Every year, about 400 people are diagnosed with anal cancer in Australia. The number of people diagnosed with anal cancer is increasing, with three times more cases in 2011 than in 1984. Anorectal problems are frequent presentations in the general practice setting. Symptoms tend to be a combination of one or more of pain, lumps, bleeding, discharge or itch. Taking the history helps with the differential diagnosis. Any complaint of `haemorrhoids is a concern. No patient directs their doctor’s attention lightly to such an embarrassing area. The general practitioner understands that perianal symptoms can be due to anything from a haemorrhoid causing mucus leakage, excoriation and pruritus, to a malignant melanoma of the anal canal. The perianal skin may be the place where a systemic disease such as diabetes, psoriasis or candidiasis first appears. Sexually transmitted diseases need to be considered as does pin worm, Inflammatory bowel disease, incontinence and irritable bowel syndrome.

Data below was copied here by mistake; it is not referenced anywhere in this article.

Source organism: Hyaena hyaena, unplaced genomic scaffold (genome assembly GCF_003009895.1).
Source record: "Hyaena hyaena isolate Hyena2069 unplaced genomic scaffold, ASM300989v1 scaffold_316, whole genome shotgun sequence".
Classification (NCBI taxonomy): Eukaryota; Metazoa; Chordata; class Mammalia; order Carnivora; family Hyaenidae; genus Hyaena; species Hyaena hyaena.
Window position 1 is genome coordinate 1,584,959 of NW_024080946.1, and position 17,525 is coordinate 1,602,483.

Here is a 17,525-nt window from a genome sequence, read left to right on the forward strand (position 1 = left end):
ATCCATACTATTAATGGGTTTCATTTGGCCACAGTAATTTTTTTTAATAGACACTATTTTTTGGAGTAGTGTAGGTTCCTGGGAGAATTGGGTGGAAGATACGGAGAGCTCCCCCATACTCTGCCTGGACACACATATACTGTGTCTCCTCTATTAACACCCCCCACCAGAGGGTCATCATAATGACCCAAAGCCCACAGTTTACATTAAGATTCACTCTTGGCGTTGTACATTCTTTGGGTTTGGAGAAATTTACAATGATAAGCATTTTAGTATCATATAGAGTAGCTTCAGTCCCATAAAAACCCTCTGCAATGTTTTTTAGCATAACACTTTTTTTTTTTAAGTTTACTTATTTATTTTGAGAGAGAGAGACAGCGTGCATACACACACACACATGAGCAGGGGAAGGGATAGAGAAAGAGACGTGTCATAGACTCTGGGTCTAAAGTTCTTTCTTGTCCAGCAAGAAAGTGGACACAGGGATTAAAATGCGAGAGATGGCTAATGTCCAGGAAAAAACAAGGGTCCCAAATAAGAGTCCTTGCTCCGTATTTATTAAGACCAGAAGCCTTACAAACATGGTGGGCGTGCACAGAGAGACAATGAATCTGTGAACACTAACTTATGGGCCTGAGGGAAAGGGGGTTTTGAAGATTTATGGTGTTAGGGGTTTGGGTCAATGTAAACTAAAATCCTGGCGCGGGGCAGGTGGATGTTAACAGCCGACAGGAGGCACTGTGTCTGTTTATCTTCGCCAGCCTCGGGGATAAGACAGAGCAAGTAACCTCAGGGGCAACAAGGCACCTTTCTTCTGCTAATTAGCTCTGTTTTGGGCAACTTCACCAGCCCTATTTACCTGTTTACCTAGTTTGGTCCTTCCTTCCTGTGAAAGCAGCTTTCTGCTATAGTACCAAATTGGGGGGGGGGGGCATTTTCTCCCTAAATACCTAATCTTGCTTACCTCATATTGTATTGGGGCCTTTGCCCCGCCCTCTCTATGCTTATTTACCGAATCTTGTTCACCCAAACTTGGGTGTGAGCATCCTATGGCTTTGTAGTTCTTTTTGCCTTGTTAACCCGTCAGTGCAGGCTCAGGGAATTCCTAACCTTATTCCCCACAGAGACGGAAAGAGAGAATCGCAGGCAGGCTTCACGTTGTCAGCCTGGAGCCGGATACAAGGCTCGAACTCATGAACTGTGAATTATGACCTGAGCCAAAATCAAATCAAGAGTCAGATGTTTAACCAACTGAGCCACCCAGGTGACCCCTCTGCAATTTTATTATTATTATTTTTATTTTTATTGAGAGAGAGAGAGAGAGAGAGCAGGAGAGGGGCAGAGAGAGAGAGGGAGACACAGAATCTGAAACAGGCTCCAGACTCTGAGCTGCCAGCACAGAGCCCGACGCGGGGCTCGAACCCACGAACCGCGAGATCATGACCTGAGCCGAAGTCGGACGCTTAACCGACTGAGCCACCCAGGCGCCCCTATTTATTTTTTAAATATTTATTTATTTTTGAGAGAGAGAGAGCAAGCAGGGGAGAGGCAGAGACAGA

- Outline the importance of making a rapid assessment of the condition and optimise early diagnosis strategies for patient safety
- Examine the common diagnostic pitfalls and how to avoid them
- Assess when to refer to a specialist when treating complex cases
- Presenter(s):Paul Sitzler
- Duration:40.16 mins
- Activity ID:163667
- QI&CPD Points:2